My friends, the last couple of weeks have been a whirlwind. Before I jump into my ORC post, I would love to share a brief personal update on where things are post my sabbatical.
My recent break from work and social media gave me a lot of clarity on where I should be spending my time. One exercise in particular that I did while on my break, from the book Living Forward by Michael Hyatt and Daniel Harkavy, challenged me to examine how I live out my Catholic faith. After lots of prayer and some fun brainstorming, my husband and I and another friend started a membership site called UEvangelize. I'm grateful for the chance to use my skills to hopefully help people in their own faith journeys.
Additionally, I've been navigating the dance of balancing work and family. While I write articles like this on how to get more done in less time, I am very truthfully a massive work in progress. "Balance" is hard. Really hard. If you're joining me here after watching my recent interview with Michael Hyatt on balance and you think I have it all figured it to perfection- I assure you I do not. I am writing this blog post at 11:34pm, after hosting a webinar for the first time for our membership site, in an incredibly messy kitchen with piles of laundry to be folded in the corner. I am a work in progress. I was encouraged this week by the words of Michelle Cuchatt on her own struggles when career and family collide.
All this to say that it has been a heck of a month- and I decided to throw in completing a kitchen in 6 weeks for the wonderful thing that is the One Room Challenge, a blogging experience where a room is completed in 6 weeks, real time, and progress shared from bloggers and designers all over the world. It is amazing- but SO INTENSE. You can check out the featured 20 designers here and the guest participants here.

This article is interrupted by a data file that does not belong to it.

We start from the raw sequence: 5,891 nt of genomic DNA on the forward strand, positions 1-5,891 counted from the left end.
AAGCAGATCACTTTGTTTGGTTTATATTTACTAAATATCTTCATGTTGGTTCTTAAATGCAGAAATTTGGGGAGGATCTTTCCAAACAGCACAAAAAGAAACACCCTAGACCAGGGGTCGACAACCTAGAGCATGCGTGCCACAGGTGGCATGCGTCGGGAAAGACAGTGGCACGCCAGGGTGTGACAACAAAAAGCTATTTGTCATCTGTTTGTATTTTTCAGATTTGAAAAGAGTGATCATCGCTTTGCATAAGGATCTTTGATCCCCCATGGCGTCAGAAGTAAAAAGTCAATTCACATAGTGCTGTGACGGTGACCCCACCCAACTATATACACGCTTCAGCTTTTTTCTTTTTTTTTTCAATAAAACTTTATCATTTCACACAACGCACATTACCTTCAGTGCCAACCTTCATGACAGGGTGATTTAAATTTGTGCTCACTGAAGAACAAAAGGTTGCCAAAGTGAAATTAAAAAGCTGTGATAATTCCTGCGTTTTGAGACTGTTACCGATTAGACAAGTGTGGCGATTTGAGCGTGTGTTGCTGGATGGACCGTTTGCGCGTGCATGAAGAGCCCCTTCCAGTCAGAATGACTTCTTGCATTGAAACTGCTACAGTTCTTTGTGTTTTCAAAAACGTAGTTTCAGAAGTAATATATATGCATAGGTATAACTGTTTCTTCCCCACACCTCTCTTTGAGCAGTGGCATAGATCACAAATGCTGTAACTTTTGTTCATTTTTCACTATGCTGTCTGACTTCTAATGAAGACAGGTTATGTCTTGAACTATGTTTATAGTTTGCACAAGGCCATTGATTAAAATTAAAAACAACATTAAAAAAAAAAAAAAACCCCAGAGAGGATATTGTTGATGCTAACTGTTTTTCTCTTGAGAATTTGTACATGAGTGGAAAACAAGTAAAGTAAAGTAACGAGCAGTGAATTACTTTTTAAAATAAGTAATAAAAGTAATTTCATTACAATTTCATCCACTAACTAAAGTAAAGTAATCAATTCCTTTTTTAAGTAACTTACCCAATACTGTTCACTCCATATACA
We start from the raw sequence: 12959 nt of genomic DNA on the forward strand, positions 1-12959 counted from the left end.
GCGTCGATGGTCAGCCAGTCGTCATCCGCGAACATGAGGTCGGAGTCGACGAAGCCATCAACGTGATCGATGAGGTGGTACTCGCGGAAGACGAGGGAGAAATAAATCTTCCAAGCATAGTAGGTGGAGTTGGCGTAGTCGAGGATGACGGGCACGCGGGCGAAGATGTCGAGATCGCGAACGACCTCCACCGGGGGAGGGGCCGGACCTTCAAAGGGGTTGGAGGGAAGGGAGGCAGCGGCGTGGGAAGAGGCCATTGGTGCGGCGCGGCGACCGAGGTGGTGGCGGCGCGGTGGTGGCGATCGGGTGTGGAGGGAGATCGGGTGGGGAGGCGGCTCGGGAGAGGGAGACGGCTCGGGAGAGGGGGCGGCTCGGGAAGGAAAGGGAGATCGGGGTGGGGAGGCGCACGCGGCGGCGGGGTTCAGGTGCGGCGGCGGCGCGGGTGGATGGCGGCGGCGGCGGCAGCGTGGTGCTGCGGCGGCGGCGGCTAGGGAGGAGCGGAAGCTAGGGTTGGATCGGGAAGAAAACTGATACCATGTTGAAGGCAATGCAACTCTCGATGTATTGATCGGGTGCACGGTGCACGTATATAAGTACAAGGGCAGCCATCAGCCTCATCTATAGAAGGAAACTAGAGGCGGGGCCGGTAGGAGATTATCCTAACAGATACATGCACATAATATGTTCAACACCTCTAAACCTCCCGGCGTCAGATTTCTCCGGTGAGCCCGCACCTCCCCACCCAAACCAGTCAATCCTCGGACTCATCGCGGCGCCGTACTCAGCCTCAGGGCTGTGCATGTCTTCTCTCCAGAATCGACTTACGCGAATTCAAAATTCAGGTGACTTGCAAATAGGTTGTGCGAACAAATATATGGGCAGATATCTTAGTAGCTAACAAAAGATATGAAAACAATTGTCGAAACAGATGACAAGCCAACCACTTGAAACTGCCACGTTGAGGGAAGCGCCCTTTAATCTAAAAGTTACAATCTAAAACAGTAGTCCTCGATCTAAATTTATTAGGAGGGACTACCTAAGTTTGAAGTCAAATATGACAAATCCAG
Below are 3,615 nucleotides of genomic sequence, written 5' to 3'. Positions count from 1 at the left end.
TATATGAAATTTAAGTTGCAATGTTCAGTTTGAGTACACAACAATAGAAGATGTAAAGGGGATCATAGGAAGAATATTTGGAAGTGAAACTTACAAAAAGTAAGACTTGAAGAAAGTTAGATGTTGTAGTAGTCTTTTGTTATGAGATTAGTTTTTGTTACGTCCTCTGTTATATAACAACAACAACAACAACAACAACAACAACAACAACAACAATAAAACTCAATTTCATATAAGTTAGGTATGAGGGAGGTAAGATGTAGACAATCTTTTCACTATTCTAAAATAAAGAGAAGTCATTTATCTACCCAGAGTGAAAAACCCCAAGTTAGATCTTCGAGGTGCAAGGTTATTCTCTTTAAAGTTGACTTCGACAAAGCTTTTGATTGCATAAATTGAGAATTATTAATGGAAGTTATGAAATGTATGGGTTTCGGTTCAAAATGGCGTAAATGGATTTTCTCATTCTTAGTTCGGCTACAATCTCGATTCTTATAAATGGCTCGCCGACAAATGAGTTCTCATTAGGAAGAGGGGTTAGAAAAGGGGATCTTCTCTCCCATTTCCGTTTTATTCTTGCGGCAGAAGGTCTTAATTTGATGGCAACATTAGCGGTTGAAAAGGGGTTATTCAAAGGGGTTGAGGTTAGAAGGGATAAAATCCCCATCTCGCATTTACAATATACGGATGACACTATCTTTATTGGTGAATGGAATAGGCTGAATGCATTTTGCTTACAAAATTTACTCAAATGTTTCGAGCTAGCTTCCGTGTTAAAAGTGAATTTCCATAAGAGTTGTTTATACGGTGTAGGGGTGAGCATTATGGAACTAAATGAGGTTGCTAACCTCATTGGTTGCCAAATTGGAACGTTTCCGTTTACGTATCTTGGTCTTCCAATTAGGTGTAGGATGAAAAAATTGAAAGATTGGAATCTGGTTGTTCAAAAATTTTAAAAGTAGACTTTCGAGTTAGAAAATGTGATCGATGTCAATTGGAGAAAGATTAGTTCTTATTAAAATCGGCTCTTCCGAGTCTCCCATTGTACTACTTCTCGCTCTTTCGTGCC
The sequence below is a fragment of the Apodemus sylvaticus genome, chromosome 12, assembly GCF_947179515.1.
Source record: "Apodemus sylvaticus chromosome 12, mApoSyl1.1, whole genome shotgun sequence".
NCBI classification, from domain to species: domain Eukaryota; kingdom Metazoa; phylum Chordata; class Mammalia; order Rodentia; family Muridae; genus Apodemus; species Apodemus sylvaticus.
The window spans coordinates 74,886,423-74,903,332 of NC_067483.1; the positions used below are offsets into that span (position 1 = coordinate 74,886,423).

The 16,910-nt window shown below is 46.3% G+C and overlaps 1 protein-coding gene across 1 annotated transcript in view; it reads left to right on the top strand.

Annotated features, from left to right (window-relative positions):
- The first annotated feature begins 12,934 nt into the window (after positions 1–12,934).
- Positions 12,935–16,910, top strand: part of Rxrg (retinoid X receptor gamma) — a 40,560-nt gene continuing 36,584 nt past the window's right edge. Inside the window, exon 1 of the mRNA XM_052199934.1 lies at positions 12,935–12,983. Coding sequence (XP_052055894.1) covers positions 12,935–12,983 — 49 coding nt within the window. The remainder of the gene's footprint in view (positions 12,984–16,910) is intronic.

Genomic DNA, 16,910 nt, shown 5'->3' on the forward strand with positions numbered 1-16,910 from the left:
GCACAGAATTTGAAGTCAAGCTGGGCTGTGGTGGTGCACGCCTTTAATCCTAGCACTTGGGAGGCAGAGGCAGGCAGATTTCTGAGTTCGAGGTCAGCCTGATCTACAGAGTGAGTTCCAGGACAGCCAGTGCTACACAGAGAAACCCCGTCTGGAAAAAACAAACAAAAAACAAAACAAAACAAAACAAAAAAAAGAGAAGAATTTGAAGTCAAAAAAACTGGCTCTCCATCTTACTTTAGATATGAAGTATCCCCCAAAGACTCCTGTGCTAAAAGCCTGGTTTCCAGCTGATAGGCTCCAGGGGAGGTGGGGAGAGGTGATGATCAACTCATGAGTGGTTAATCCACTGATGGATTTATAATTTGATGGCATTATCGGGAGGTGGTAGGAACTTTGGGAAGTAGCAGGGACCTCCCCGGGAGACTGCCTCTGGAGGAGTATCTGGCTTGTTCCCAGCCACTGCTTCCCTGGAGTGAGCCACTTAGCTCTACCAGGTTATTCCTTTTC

On top of the all the fun things happening in my life over the last month, I chose to work on a project about 2 hours away from my home in Toronto in remote cottage country. No "quick run" to the Home Depot or HomeSense- once you're up there, you're up there.
So I thought for this last week I would share some strategies for completing a space in a remote location. I have many designer friends who take on clients all over Canada and the US and beyond. I have worked on television shows in the US and Canada but all were situated in urban settings. So here are a few tips if you're ever going to tackle a project in a remote location- all in the hopes of saving you time, money and stress.
1. Measure everything on day 1
And I mean everything! I learned from designing rooms for television shows, that short timelines mean you need all relevant info on a space at the get go- it's a waste of time to go back for that missing piece of information. Remote locations are similar- when it's a far drive down dirt roads and simply inefficient to make multiple treks, measure thoroughly. For a kitchen this includes: ceiling height, window dimensions, backsplash dimensions, counter run dimensions, openings for appliances, style of appliance if you are trying to match existing ones, height of pendant lighting if you need something cut to size, depth of upper cabinets if you are doing any floating shelving beside them, linear feet for trim around windows and baseboard etc., number of cabinet pulls, distance of center to center holes if re-using existing holes on cabinet doors, width of sink, etc. etc. etc.